My partner doesn’t care much for the sound of drones, but I find the buzz from above soothing: a background hum of security courtesy the military-industrial toy shop (yes, I’ve become a bit more conservative with age, news which will horrify my younger, touchy-feely self). Still, I occasionally feel nostalgic for a time when drone flights were fewer in number. The ongoing accidents on the Matternet are troubling.

In fact, my drone-flown book from Amazon.ca collided on Black Friday with someone’s cannabis package vectoring in from Washington State.  Ironically, I had ordered a copy of From Jail to Judiciary by Canadian Supreme Court justice Mark Emery (sometimes the universe will just arrange these weird little juxtapositions, for whatever reason).

Speaking of accidents, three weeks ago I slipped on some ice and broke my hip. Our home 3D printer was on the fritz, so I arrived at VGH without a replacement pelvic part in hand, which made for extra paperwork and a prolonged wait in the hospital’s McDonaldland. (This reminds me of an old joke. “THEN: getting out to a new, hip joint. NOW: getting a new hip joint.”)

I’m OK now, but I’m not big on aging for a number of reasons. For example, I can’t bear to part with obsolescent gadgets. I still wear my Google glasses on walks around the block, undeterred by shouts of “Ebenezer” from the neighbourhood kids and their volley of snowballs. That ballistic risk is year-round I might add, now that global cooling has gone from  pseudoscience to Ice Age reality. Who’d have thought back in 2013 that industries would get credits to pump more greenhouse gases into the atmosphere to fend off glaciation and a return of The Ice Capades?

Where was I? Oh yes — my old school, search-engine spectacles. I could never get with the global brain implant craze. Yours Truly already had a sense of foreboding back in 2010, when Google’s then-CEO Eric Schmidt said brain implants would be an example of something crossing the company’s “creepy line,” adding, “at least for the moment until the technology gets better.” Look it up, I’m not kidding. You still have time to determine your future. That goes double for shutting down the Large Hadron Collider before Skrulls discover it as a galactic portal.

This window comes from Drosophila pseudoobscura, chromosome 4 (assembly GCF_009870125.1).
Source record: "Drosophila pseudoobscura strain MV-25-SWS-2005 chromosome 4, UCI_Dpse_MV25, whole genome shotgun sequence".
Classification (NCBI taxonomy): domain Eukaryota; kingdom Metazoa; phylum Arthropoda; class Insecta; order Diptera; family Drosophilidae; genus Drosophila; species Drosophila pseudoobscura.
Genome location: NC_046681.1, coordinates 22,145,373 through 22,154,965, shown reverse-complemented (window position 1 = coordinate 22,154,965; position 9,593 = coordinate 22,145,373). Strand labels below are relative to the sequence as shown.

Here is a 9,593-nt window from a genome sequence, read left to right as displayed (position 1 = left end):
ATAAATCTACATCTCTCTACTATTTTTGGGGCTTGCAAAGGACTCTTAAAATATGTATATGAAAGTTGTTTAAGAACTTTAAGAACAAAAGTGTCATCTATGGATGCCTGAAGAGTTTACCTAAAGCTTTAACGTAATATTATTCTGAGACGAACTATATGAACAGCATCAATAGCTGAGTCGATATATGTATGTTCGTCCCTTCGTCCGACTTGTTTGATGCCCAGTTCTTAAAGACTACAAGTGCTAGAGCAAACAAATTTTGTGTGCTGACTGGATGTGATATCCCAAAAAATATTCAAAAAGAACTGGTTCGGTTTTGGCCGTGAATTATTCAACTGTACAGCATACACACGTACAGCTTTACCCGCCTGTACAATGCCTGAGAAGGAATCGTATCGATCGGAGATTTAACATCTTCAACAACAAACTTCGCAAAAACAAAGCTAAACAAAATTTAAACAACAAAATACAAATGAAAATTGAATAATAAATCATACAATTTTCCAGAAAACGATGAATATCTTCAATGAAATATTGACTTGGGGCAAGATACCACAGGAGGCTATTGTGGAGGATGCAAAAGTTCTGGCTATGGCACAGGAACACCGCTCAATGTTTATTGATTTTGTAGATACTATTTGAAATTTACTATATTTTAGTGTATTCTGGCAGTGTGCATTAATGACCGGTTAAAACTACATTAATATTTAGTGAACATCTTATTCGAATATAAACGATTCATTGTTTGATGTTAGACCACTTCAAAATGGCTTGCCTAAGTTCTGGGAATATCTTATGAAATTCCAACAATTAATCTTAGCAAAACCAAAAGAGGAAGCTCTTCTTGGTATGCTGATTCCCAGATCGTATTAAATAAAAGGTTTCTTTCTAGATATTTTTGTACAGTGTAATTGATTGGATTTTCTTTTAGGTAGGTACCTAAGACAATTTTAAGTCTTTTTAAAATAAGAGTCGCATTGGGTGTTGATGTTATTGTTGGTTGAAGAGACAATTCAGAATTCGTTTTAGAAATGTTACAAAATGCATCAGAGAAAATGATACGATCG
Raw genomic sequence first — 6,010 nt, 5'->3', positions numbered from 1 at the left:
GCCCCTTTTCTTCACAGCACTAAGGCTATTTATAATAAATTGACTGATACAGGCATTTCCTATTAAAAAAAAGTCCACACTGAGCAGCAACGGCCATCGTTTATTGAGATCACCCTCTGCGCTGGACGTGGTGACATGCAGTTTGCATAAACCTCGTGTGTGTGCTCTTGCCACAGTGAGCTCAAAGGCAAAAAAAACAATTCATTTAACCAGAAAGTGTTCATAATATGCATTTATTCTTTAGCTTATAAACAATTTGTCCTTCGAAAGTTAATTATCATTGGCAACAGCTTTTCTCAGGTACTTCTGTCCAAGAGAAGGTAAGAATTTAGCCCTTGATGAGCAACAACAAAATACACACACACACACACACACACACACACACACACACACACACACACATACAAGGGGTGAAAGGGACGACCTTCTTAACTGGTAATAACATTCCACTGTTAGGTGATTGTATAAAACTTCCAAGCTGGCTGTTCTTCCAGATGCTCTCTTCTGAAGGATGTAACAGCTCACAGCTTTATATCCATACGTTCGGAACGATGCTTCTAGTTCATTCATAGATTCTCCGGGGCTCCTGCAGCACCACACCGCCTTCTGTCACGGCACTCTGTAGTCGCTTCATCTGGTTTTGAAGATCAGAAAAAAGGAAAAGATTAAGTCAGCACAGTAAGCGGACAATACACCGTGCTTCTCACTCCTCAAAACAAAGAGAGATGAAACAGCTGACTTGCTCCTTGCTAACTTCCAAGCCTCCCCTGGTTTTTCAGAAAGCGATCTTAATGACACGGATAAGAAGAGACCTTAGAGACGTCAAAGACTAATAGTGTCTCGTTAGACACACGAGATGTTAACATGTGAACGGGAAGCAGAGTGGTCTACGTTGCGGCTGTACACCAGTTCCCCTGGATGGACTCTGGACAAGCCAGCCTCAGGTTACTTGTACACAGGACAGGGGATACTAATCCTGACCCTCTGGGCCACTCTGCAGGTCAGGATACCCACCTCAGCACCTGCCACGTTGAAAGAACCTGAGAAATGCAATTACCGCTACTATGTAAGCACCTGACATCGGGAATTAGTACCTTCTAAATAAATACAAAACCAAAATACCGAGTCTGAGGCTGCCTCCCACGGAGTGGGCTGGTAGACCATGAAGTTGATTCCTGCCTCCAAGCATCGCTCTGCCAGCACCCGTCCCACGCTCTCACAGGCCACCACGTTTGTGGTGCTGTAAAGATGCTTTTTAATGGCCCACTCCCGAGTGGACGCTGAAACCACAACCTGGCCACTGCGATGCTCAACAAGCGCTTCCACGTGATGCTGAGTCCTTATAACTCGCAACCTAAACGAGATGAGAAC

Though I grumble and curse like most seniors — especially about the chill factor and the outrageous drone/hipstercopter accident rate —  I still think Vancouver is a far better place to live than anywhere south of the border. After red state zombies devoured Secretary of State Gaga and her staff, they formed a Political Action Committee and went negative with attack ads. As a result, the Congressional Undead have been granted immunity from Terminator strikes by President Bezos — the most disturbing American development since the crucifixion of Russell Brand at Madison Square Gardens in 2025.

Here in B.C., we may have cold-adapted pine beetles the size of bricks, but at least we’re not using proton bazookas to fight off huge, ambulatory jellyfish and sentient barnacles, like Japan’s coast guard. Perhaps it’s the background radiation, but things seem to happen faster now than when I was younger, which is not always such a bad thing. As you know, it took years for the Canadian Royal Mint to take the penny back. What you don’t know yet is that it took under a year to take the nickel back, and then just two months for legislation to take out Nickelback.

So a toast of mulled wine to you, my loyal readers of the past. Happy holidays, and may you one day shop until “they” drop (the last remaining zombies of Upper Cascadia, that is).

The Vancouver Courier, Dec. 13